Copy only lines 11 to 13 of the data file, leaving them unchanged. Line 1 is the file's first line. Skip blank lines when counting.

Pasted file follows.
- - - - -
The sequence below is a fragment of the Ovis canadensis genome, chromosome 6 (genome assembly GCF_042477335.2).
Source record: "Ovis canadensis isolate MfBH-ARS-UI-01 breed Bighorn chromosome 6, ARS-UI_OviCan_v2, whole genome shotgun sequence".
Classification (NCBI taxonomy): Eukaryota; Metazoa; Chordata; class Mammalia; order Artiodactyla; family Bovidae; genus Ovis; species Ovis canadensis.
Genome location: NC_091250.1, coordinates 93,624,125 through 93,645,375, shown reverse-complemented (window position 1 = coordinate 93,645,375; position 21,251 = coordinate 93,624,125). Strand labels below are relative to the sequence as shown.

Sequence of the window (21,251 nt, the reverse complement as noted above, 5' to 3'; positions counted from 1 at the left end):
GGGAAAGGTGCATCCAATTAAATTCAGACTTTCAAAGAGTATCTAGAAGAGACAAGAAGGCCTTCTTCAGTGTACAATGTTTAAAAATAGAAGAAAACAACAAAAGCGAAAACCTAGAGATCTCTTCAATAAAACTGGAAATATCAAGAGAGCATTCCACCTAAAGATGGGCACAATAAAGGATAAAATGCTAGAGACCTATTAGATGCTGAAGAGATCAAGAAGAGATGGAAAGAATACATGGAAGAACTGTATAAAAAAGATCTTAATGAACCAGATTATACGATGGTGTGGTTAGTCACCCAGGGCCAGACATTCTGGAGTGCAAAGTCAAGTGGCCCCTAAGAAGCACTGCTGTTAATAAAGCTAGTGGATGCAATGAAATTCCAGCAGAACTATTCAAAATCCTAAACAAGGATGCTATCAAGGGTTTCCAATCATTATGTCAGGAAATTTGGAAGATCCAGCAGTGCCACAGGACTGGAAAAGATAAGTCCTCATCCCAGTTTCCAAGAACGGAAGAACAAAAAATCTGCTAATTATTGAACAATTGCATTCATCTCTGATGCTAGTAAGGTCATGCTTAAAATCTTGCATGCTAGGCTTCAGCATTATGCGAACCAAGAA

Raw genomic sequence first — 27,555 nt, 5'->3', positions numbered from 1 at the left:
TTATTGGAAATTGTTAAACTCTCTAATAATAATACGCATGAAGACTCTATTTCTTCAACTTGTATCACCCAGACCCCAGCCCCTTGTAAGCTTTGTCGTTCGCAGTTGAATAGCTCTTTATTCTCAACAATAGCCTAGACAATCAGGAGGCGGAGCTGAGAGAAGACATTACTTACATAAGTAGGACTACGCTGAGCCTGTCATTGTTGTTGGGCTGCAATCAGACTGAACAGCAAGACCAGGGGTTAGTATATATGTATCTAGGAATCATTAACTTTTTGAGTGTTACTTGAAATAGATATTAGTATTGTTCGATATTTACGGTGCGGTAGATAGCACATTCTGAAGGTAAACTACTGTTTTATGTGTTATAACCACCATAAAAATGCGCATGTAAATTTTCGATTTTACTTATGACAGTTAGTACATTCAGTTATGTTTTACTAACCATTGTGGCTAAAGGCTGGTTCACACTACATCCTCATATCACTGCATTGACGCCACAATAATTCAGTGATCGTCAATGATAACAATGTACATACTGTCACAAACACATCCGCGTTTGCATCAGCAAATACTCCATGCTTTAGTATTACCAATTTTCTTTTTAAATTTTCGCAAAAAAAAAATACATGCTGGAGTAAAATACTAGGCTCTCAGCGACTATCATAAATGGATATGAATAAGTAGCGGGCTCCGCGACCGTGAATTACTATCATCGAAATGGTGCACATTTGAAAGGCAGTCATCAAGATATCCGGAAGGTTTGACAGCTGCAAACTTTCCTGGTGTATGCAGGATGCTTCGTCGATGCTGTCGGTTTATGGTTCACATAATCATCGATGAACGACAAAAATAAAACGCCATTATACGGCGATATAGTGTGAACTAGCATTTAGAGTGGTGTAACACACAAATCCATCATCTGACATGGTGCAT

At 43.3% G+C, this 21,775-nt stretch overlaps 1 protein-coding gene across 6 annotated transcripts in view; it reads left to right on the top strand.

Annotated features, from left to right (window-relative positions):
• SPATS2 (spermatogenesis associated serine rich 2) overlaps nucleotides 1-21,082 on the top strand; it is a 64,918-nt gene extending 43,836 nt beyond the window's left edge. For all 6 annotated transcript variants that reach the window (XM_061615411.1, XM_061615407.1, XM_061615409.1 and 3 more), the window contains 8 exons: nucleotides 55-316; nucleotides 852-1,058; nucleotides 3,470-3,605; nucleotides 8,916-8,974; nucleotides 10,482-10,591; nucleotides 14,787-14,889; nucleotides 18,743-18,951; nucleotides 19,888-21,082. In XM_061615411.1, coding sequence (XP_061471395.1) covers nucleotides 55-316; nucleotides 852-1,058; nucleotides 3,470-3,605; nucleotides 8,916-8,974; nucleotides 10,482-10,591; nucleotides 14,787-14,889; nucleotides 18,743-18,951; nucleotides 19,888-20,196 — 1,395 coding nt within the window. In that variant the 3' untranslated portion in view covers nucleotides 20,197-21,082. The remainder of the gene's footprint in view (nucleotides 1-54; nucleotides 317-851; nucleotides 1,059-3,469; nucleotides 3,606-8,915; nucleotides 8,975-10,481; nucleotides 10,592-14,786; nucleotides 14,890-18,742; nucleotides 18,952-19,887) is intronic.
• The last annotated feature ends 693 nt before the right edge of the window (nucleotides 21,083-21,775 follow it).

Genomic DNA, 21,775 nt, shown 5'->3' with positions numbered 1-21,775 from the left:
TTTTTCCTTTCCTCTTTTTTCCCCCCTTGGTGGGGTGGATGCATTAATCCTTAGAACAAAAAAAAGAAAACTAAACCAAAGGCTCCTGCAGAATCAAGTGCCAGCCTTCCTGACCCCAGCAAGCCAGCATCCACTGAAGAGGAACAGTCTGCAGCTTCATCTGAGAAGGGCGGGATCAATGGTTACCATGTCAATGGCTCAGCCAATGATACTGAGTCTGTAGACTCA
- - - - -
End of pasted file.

• SPATS2 (spermatogenesis associated serine rich 2) overlaps nucleotides 1-21,082 on the top strand; it is a 64,918-nt gene extending 43,836 nt beyond the window's left edge. For all 6 annotated transcript variants that reach the window (XM_061615411.1, XM_061615407.1, XM_061615409.1 and 3 more), the window contains 8 exons: nucleotides 55-316; nucleotides 852-1,058; nucleotides 3,470-3,605; nucleotides 8,916-8,974; nucleotides 10,482-10,591; nucleotides 14,787-14,889; nucleotides 18,743-18,951; nucleotides 19,888-21,082. In XM_061615411.1, coding sequence (XP_061471395.1) covers nucleotides 55-316; nucleotides 852-1,058; nucleotides 3,470-3,605; nucleotides 8,916-8,974; nucleotides 10,482-10,591; nucleotides 14,787-14,889; nucleotides 18,743-18,951; nucleotides 19,888-20,196 — 1,395 coding nt within the window. In that variant the 3' untranslated portion in view covers nucleotides 20,197-21,082. The remainder of the gene's footprint in view (nucleotides 1-54; nucleotides 317-851; nucleotides 1,059-3,469; nucleotides 3,606-8,915; nucleotides 8,975-10,481; nucleotides 10,592-14,786; nucleotides 14,890-18,742; nucleotides 18,952-19,887) is intronic.
• The last annotated feature ends 693 nt before the right edge of the window (nucleotides 21,083-21,775 follow it).

Genomic DNA, 21,775 nt, shown 5'->3' with positions numbered 1-21,775 from the left: